Spoiler free | Rating: 5 out of 5 stars | Read: 15 July – 28 July, 2018
‘If we were all on trial for our thoughts, we would all be hanged’
My first introduction to Alias Grace, and consequently Margaret Atwood, was the Netflix adaptation last November. I hurried through the show, not being able to get enough of it. Thankfully, the novel was no different. It was the show. The producers didn’t change or omit anything, not that I can remember anyway. This meant that I wasn’t disappointed by the book, which tends to happen when I watch adaptations first.
Alias Grace follows Grace Marks, a sixteen year old girl who has been convicted of a murder she cannot remember – that of her employer and his housekeeper. An up-and-coming expert in the field of mental illness is engaged by a group of reformers and spiritualists who seek to pardon Grace. What will he find in attempting to unlock her memories of that night in 1843?
I loved Atwood’s characterisation of Grace, as she had such depth to her person. Due to the nature of the narrative – Grace is recounting her life story to a doctor, and thus to us – I was able to unpick her with every new page. I think she’s a very likeable character. Whether she murdered Mr Kinnear and Nancy or not, the narrative allowed you to connect to her on a personal level. I ended up sympathising with Grace, and hoping for the best for her. As a woman who was persistently inspected by men (of power, religion and science), she remains a mystery. She cannot be comprehended, and her true self remains an enigma.
Additionally, I appreciated the portrayal of mental health. The novel in set in the mid-1800s when science was paving the way for a new line of thinking. Instead of demonising mental health victims, doctors tried to understand them. There is a battle between religion and science at play in the novel. Was Grace possessed by the devil, or Mary Whitney, or was she struggling with a mental illness? Why couldn’t she remember these murders? Grace’s mental health remained ambiguous (although, I definitely think Atwood leaned more one way than the other), but it was never painted negatively. I particularly liked this quote:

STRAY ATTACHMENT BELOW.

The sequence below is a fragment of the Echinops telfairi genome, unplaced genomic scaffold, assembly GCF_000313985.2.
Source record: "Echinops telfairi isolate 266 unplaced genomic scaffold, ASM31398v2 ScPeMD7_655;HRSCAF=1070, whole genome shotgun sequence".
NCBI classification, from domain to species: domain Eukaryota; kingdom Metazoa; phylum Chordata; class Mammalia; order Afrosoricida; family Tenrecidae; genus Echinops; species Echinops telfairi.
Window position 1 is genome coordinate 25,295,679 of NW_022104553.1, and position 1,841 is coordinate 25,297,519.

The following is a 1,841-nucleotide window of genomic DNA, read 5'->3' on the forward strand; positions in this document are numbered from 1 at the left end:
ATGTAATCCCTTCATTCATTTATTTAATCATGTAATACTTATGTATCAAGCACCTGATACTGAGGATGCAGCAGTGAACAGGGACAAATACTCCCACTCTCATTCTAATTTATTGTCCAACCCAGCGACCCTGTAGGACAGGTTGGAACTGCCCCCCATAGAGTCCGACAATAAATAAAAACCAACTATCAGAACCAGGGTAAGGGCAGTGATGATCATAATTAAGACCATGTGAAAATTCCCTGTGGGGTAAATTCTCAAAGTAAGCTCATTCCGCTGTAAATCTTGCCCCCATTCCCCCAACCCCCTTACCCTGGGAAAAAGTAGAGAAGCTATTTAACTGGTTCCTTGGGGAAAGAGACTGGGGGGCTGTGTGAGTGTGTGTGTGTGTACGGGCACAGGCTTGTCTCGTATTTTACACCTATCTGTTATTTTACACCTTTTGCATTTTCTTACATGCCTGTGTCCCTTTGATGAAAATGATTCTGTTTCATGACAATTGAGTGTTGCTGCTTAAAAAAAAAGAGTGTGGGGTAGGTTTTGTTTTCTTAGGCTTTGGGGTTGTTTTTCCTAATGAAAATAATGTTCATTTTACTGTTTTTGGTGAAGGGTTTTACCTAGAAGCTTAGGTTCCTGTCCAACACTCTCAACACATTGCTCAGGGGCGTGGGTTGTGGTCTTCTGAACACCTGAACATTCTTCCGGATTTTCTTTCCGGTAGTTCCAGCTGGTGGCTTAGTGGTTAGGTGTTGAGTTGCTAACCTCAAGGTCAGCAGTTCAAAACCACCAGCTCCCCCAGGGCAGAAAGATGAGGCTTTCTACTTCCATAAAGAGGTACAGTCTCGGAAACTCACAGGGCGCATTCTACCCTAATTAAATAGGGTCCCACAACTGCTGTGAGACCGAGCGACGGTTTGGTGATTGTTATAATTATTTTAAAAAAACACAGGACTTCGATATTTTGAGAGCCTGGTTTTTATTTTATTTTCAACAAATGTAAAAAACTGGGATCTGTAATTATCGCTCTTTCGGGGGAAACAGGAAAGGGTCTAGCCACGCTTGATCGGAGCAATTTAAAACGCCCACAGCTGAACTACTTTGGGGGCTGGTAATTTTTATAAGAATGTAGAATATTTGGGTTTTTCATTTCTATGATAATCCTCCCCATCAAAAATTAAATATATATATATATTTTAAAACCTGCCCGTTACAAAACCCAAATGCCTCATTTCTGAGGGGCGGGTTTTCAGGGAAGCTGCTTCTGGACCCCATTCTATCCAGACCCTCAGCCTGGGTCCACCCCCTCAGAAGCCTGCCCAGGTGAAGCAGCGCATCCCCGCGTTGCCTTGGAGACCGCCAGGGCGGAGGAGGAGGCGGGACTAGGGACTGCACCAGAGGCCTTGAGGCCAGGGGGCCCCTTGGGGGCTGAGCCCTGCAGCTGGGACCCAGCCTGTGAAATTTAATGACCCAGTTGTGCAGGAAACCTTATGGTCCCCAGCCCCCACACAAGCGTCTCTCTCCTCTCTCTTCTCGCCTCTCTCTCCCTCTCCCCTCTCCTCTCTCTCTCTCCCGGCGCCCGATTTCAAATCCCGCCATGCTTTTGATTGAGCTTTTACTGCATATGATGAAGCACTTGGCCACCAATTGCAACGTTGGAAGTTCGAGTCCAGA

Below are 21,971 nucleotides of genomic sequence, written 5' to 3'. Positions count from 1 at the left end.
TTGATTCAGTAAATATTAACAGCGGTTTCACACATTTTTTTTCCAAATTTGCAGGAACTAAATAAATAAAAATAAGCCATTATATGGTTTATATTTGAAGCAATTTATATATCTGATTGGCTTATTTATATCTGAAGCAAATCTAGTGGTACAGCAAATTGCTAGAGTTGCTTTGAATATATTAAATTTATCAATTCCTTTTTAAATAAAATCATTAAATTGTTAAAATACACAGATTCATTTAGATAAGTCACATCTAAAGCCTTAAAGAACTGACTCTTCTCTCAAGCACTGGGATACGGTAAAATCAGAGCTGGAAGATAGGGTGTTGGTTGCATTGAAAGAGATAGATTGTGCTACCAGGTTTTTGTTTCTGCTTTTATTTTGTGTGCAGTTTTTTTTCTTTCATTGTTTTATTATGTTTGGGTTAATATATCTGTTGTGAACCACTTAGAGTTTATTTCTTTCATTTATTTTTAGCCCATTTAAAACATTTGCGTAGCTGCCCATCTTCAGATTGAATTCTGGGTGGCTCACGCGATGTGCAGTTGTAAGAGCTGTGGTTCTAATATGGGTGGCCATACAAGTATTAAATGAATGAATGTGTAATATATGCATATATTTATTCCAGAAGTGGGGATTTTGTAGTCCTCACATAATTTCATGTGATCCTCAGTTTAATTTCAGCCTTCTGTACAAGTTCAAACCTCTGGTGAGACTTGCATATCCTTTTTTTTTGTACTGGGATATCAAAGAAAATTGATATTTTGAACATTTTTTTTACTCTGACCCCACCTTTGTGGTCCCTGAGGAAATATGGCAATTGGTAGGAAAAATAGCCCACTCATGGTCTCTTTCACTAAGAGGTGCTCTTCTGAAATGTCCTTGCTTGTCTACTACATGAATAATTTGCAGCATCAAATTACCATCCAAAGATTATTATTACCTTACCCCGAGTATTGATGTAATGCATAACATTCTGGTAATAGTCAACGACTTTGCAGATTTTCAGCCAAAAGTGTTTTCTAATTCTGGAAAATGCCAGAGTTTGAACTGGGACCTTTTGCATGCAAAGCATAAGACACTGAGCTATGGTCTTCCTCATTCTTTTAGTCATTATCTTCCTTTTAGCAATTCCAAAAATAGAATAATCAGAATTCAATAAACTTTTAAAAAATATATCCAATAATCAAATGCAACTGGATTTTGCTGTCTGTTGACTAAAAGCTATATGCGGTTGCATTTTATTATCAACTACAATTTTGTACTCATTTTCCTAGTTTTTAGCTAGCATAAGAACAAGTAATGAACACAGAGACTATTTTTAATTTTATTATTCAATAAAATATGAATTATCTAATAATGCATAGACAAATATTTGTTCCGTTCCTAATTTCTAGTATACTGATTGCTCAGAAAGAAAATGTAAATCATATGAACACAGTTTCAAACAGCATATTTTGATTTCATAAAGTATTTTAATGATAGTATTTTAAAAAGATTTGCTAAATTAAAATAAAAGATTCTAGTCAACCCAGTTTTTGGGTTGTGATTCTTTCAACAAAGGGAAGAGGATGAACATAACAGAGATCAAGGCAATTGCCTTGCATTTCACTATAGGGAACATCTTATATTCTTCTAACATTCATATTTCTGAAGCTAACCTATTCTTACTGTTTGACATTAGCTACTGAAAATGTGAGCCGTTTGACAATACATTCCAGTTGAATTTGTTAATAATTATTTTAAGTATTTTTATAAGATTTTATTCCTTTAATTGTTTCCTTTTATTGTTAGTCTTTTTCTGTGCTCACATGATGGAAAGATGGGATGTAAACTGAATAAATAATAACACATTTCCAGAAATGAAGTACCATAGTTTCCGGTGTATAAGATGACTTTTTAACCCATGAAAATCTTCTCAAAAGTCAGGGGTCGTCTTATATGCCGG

‘Gone mad is what they say, and sometimes Run mad, as if mad is a different direction, like west; as if mad is a different house you could step into, or a separate country entirely. But when you go mad you don’t go any other place, you stay where you are. And somebody else comes in’
I think Alias Grace was a sensitive re-imagining of a horrific event. The novel is a work of fiction but is based on reality. The murders of Mr. Kinnear and Nancy Montgomery did happen. Grace and McDermott were convicted of the murders. McDermott was hanged, and Grace was sentenced to life imprisonment. She was released after 29 years. Atwood thoroughly researched into this case, and stood closely to the facts. She mentions in her afterword that the ambiguous facts were the ones fictionalised but, even then, she chose the most possible outcome.
This was just a brilliant novel, and I’m glad it was my first introduction to Margaret Atwood. She discussed contemporary issues with a sensitive approach, such as the role of women, labour of the lower-classes, mental health, and identity. There was so much tucked inside this novel, and I loved getting to unpick it all. Alias Grace is definitely a new favourite of mine.
Have you read this? or anything else by Margaret Atwood? What did you think? I’d love to discuss it with you!
Thanks for reading, Lauren X
4 thoughts on “Margaret Atwood’s Alias Grace:”
I’ve read a few reviews of this book and I’m so looking forward to reading it. So far I’ve only read The Handmaid’s Tale and The Heart Goes Last when it comes to Atwood’s work. The Handmaid’s Tale is, of course, wonderful, but I didn’t care for The Heart Goes Last very much. Just far too ridiculous to stomach.
Alias Grace is the only book by Atwood that I’ve read! I’m looking forward to reading more though! Hope you enjoy it 🙂
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